A distinguished group of scholars and prominent figures here offers thoughtful new perspectives on the tenor and conduct of public life in contemporary America. Originating in a shared concern that our civic culture was becoming coarser and more polarized, "Public Discourse in America" provides a critical corrective to this widespread misperception about declining civility in public culture and the ways we as citizens negotiate our differences.
Together these essays explore the current condition and centrality of public discourse in our democracy, investigating how it has changed through our history and whether it fails to approach our widely held, but often unarticulated, ideal of "reasoned and reasonable" public deliberation. Contributors consider whether rationality is really the best standard for public discussion and argument, and isolate the features and principles that would characterize a truly exemplary, more productive public discourse at the beginning of the twenty-first century. They investigate why public conversations work when they work well, and why they often fail when we need them the most, as in our nation's so often aborted "national conversation" on race.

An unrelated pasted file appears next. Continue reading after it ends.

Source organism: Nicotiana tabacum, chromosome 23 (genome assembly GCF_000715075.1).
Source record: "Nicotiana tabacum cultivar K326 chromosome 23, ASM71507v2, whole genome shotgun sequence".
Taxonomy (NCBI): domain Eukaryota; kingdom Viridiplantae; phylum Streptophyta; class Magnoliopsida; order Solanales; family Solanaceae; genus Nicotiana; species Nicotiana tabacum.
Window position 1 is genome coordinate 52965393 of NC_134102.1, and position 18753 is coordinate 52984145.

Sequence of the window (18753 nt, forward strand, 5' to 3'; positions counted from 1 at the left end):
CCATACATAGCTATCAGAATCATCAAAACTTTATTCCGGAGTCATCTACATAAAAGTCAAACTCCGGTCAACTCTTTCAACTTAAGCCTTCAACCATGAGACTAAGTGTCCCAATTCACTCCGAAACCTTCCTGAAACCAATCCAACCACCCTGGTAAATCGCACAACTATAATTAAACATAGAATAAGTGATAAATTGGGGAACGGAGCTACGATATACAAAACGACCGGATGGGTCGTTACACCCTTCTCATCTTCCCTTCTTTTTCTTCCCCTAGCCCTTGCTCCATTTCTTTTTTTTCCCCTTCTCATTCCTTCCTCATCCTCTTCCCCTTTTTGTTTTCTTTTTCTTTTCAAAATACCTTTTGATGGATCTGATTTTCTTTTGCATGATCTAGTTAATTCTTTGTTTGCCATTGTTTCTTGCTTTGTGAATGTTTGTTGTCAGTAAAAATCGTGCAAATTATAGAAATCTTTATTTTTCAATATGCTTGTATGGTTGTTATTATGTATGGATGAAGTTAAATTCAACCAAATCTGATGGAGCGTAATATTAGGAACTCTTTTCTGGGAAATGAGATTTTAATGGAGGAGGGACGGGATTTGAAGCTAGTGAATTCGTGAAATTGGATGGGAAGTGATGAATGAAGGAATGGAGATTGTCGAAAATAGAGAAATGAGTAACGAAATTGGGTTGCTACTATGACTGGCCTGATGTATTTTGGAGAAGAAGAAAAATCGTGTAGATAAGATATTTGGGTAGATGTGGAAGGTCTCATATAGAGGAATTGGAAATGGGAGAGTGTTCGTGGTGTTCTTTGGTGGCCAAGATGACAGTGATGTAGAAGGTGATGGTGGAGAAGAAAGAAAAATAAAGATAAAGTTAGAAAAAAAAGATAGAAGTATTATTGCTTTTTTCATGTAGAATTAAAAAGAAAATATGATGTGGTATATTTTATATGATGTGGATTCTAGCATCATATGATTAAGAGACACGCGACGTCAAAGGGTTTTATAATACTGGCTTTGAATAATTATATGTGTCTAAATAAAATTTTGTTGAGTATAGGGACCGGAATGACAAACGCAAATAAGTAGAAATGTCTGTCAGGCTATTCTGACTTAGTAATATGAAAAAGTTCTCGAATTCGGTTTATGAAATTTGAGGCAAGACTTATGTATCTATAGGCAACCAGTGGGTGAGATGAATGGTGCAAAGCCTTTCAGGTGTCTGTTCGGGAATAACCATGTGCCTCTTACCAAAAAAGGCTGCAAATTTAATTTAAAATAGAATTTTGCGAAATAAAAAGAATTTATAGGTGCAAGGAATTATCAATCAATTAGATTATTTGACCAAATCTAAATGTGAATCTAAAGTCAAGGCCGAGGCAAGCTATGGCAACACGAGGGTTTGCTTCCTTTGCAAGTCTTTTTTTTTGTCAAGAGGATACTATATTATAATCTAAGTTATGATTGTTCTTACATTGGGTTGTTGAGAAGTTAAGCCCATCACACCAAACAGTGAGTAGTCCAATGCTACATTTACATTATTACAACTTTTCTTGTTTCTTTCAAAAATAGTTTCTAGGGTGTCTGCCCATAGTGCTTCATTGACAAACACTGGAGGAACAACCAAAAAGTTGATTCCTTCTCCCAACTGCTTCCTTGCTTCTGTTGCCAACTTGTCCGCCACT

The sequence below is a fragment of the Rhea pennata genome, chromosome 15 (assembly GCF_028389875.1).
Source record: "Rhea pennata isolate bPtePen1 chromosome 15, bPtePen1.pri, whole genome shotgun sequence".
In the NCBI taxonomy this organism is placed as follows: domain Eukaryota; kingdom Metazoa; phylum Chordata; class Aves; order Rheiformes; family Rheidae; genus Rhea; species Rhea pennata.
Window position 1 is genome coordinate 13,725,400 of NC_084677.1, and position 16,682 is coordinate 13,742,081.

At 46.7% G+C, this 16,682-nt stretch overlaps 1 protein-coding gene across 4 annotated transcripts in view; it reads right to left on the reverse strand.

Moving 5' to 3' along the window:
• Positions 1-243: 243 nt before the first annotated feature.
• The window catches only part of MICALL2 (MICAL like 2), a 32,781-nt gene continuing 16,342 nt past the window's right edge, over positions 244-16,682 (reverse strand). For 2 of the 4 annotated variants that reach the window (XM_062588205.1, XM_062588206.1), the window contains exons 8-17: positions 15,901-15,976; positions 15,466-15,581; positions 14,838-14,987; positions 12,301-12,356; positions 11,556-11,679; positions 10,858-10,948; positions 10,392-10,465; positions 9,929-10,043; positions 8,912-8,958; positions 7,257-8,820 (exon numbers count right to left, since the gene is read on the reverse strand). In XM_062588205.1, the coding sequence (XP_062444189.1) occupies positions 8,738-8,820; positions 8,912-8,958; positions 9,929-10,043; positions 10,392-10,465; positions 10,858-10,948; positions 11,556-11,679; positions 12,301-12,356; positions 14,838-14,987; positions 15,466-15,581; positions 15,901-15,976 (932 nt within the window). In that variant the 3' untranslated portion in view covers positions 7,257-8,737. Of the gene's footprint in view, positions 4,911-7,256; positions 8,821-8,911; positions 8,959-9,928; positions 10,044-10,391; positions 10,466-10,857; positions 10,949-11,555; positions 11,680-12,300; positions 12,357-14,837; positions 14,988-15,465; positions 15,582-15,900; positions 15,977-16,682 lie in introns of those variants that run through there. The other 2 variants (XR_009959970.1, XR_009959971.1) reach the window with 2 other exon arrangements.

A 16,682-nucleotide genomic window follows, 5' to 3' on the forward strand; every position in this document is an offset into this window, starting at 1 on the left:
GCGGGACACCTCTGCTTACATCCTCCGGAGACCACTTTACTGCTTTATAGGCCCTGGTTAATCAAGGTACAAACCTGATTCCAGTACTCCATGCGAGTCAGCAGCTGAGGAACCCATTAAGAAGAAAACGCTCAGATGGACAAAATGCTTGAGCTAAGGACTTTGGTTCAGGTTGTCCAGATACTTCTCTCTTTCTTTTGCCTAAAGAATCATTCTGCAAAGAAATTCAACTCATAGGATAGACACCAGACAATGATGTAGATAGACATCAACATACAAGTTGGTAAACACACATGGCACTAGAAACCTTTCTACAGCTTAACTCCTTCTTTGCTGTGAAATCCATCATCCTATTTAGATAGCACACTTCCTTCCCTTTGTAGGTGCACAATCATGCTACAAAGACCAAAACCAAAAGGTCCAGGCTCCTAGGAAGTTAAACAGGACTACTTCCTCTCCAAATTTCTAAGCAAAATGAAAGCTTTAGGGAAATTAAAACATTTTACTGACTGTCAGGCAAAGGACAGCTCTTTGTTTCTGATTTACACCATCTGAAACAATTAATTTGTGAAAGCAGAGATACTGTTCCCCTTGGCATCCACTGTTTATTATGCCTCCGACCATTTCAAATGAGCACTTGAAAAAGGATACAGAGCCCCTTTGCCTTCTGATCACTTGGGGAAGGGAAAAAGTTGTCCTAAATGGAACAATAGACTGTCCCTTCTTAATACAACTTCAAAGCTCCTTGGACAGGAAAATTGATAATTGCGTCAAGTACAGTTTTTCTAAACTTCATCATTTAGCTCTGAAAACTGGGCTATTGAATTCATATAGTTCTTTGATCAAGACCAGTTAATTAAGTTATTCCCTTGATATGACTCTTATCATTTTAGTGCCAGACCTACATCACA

Taking a comprehensive look at institutional and leadership practices in recent public debates over a variety of "hot button" public policy issues, "Public Discourse in America" outlines how such conversations can be used to reintegrate our fragmented communities and bridge barriers of difference and hostility among communities and individuals.
These essays speak to urgent and perennial questions about the nature of American society, the responsibilities of leaders, the rules of democracy, and the role of public culture in times of crisis, conflict, and rapid change. "Public Discourse in America" originated in the work of the Penn National Commission on Society, Culture, and Community, convened in 1996 by Judith Rodin, President of the University of Pennsylvania. Distinguished members of the Commission, leading experts, commissioned researchers, and leaders in America's nascent public discourse movement offer unexpected insights and an optimistic vision of the health of our politics and culture.
Readers of all political persuasions from the halls of political power to the streets of urban neighborhoods, from newsrooms and studios to think tanks and universities, will find these essays opening up new paths to robust public discussion, more engaged citizenship, and stronger communities.
Joyce Appleby, Thomas Bender, Derek Bok, Alex Boraine, Graham G. Dodds, Christopher Edley, Jr., Drew Gilpin Faust, Neal Gabler, Richard Lapchick, Don M. Randel, Richard Rodriguez, Jay Rosen, David M. Ryfe, Michael Schudson, Neil Smelser, and Robert H. Wiebe."